On Wednesday this week, all nine justices agreed that the Dodd-Frank Act’s anti-retaliation provision does not extend to an individual who has not reported a violation of the securities laws to the Securities and Exchange Commission (“SEC”). In other words, making only internal complaints does not shroud an employee in whistleblower protection under the Dodd-Frank Act.
In the case of DiFiore v. CSL Behring, LLC, the Third Circuit ruled for the first time that the more demanding “but for” causation standard applies to retaliation claims under the False Claims Act (“FCA”), rejecting the lower “motivating factor” (also commonly known as the “mixed-motive”) standard. The Third Circuit’s ruling is a welcome result, especially for employers who deal with the federal government and may, therefore, be exposed to FCA retaliation claims. But, employers need to be mindful that different causes of action have different causation standards. For example, the more stringent “but for” standard applied by the Third Circuit to FCA retaliation claims also applies in Title VII retaliation and ADEA cases, but the lower “mixed motive” standard applies in other cases, including “status based” Title VII and ADA discrimination claims. So, employers are left with a mishmash of different causation standards to consider when assessing risk around employment decisions and defending cases.
As 2016 came to a close, New York City became the first in the nation to enact a law establishing payment protections and remedies for freelance workers. On November 16, 2016, Mayor de Blasio signed into law the Freelance Isn’t Free Act, which will go into effect on May 15, 2017. This new law imposes several significant requirements on freelance work arrangements, which we discuss below.
The Second Circuit recently adopted the “Cat’s Paw” theory of liability in Title VII cases. This was hardly a surprise as other Circuit Courts had done the same after the United States Supreme Court endorsed Cat’s Paw in a USERRA case. But the Second Circuit went even further, allowing for the use of the Cat’s Paw argument in Title VII retaliation cases and in cases where a non-supervisory employee’s discriminatory actions lead the employer to take an adverse employment action against that employee’s co-worker. Until now, Cat’s Paw had mostly focused on employer liability based on the actions of misbehaving supervisors in hostile work environment cases. The decision puts additional pressure on employers to identify and eliminate discriminatory behavior in their workplaces. This post will briefly examine the Cat’s Paw doctrine and explain how the Second Circuit’s expanded its use in Vasquez v. Empress Ambulance Service, Inc., No. 15-3239 (2d Cir. Aug. 29, 2016).
The Fifth Circuit recently held that a third party witness who was fired after providing information in response to her employer’s investigation of a coworker’s harassment allegations had to demonstrate she had a “reasonable belief” that the conduct she reported violated Title VII in order to prove her retaliation claim.
Ah, the tell-tale signs of March are here. The winter is starting to dissipate in the northern climes, we’ve set the clocks forward, and Syracuse is bound for another Final Four run. Unfortunately, most teams won’t be so lucky and many coaches will soon find themselves on a beach. And why not? After a long, hard-fought season that fell just a bit short, might as well take a warm-weather vacation – go for a quick swim, maybe hit the amusement park, and take a few pictures of all the fun in the sun and post them to Facebook. Sounds like a marvelous idea for many NCAA coaches, but not so much for employees out on FMLA leave. The plaintiff in Jones v. Gulf Coast Health Care of Delaware, a recent case out of a Florida federal court, learned this the hard way.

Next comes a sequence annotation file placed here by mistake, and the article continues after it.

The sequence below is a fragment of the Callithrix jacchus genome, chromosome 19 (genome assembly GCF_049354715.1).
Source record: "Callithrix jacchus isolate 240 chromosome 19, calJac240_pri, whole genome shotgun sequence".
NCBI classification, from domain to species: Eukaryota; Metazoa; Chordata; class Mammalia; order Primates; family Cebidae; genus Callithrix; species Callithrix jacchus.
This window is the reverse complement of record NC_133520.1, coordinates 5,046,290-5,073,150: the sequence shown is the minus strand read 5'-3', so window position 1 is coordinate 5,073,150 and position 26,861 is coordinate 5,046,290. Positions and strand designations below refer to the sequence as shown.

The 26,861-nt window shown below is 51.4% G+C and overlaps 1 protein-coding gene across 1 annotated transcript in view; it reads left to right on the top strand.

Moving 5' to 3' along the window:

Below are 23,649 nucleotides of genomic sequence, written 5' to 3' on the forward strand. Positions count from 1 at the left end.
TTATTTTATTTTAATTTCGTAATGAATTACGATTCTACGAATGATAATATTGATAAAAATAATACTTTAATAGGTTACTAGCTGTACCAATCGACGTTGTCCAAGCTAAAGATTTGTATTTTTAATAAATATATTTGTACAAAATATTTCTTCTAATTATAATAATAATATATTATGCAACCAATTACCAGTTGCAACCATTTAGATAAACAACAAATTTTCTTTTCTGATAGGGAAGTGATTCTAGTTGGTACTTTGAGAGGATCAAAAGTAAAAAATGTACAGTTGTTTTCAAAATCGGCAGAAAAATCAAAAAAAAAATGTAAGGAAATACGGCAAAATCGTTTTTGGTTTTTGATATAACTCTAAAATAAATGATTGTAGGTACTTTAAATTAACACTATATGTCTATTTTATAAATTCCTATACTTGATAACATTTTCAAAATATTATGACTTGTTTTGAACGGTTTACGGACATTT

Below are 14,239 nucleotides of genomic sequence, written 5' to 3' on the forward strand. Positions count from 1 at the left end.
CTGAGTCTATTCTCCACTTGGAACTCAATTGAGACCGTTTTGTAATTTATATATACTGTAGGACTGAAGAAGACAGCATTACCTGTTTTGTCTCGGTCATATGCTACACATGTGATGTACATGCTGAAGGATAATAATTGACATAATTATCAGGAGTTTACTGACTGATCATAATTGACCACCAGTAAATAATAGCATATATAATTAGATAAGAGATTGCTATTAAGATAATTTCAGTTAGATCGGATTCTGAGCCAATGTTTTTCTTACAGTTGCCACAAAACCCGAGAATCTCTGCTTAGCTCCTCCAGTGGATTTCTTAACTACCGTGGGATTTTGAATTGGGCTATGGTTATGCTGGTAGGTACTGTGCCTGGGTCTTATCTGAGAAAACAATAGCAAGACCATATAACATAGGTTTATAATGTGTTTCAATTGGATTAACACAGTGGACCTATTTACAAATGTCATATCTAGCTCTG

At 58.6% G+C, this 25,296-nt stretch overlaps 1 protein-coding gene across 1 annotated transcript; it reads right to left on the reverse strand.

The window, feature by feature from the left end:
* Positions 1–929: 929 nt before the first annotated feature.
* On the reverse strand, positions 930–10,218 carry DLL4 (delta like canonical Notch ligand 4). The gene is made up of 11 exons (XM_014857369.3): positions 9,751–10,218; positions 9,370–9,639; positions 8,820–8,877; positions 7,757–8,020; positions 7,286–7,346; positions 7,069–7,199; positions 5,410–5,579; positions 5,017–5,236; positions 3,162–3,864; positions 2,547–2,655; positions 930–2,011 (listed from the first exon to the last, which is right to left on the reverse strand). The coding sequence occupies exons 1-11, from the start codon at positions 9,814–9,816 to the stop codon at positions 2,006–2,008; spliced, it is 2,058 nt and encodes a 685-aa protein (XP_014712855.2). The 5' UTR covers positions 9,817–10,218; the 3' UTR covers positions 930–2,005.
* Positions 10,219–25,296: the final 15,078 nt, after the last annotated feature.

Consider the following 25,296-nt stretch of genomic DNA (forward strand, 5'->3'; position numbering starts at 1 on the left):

Beginning April 1, 2016, new California regulations (§11023 specifically) will require all California employers with more than five employees to have written policies regarding harassment, discrimination, and retaliation. For some employers, this may mean drafting a specific policy for the first time; for others, it may require some tinkering with an existing policy. Below we address the new regulations.
To prove retaliation a plaintiff must show that he or she suffered an “adverse employment action” – an issue that is often conceded by employers defending against such claims. However, the Fifth Circuit’s recent decision in Brandon v. The Sage Corp. is a great reminder as to why employers should not overlook this issue.
The so-called “manager rule” addresses a concern that employers may face a “litigation minefield” if a manager whose very job duties required them to report discrimination complaints could later sue for retaliation if they were adversely affected by the making of that report. Employers argue that the manager is not really “opposing” a discriminatory practice sufficient to invoke Title VII’s anti-retaliation protections, when they are in essence just doing the job the employer assigned them. Last month, the Second Circuit (in Littlejohn v. City of New York) and Fourth Circuit (in DeMasters v. Carilion Clinic) addressed the “manager rule,” and while both courts rejected its application, the Second Circuit did adopt a somewhat employer-friendly variation. A brief discussion of these cases and their implications for the manager rule follows below.
In Precia Jones v. SEPTA, the Third Circuit Court of Appeals last week joined six sister courts in finding that a suspension with pay typically does not constitute an “adverse employment action” within the meaning of Title VII and analogous Pennsylvania law.